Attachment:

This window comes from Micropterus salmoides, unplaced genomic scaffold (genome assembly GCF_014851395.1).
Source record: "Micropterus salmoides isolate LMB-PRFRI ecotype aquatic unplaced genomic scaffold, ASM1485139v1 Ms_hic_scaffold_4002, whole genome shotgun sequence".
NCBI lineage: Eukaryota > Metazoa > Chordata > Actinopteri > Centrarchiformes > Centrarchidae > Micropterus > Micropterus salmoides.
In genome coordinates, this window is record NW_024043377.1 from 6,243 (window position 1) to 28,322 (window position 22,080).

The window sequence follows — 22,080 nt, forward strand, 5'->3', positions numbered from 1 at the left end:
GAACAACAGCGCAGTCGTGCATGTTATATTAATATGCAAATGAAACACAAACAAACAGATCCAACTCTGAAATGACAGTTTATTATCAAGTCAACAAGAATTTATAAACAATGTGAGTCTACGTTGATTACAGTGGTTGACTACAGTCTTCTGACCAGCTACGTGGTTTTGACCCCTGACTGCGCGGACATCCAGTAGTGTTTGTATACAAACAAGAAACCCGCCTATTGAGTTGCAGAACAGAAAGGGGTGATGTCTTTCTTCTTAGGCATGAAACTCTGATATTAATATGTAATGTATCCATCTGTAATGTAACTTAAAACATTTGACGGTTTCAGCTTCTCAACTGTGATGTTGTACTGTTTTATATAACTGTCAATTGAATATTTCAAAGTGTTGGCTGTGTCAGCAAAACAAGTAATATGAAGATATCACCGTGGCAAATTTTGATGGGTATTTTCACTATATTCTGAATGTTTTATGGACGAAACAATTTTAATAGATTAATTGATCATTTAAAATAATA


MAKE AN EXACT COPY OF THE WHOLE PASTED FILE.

This window comes from Micropterus salmoides, unplaced genomic scaffold (genome assembly GCF_014851395.1).
Source record: "Micropterus salmoides isolate LMB-PRFRI ecotype aquatic unplaced genomic scaffold, ASM1485139v1 Ms_hic_scaffold_4002, whole genome shotgun sequence".
NCBI lineage: Eukaryota > Metazoa > Chordata > Actinopteri > Centrarchiformes > Centrarchidae > Micropterus > Micropterus salmoides.
In genome coordinates, this window is record NW_024043377.1 from 6,243 (window position 1) to 28,322 (window position 22,080).

The window sequence follows — 22,080 nt, forward strand, 5'->3', positions numbered from 1 at the left end:
GAACAACAGCGCAGTCGTGCATGTTATATTAATATGCAAATGAAACACAAACAAACAGATCCAACTCTGAAATGACAGTTTATTATCAAGTCAACAAGAATTTATAAACAATGTGAGTCTACGTTGATTACAGTGGTTGACTACAGTCTTCTGACCAGCTACGTGGTTTTGACCCCTGACTGCGCGGACATCCAGTAGTGTTTGTATACAAACAAGAAACCCGCCTATTGAGTTGCAGAACAGAAAGGGGTGATGTCTTTCTTCTTAGGCATGAAACTCTGATATTAATATGTAATGTATCCATCTGTAATGTAACTTAAAACATTTGACGGTTTCAGCTTCTCAACTGTGATGTTGTACTGTTTTATATAACTGTCAATTGAATATTTCAAAGTGTTGGCTGTGTCAGCAAAACAAGTAATATGAAGATATCACCGTGGCAAATTTTGATGGGTATTTTCACTATATTCTGAATGTTTTATGGACGAAACAATTTTAATAGATTAATTGATCATTTAAAATAATA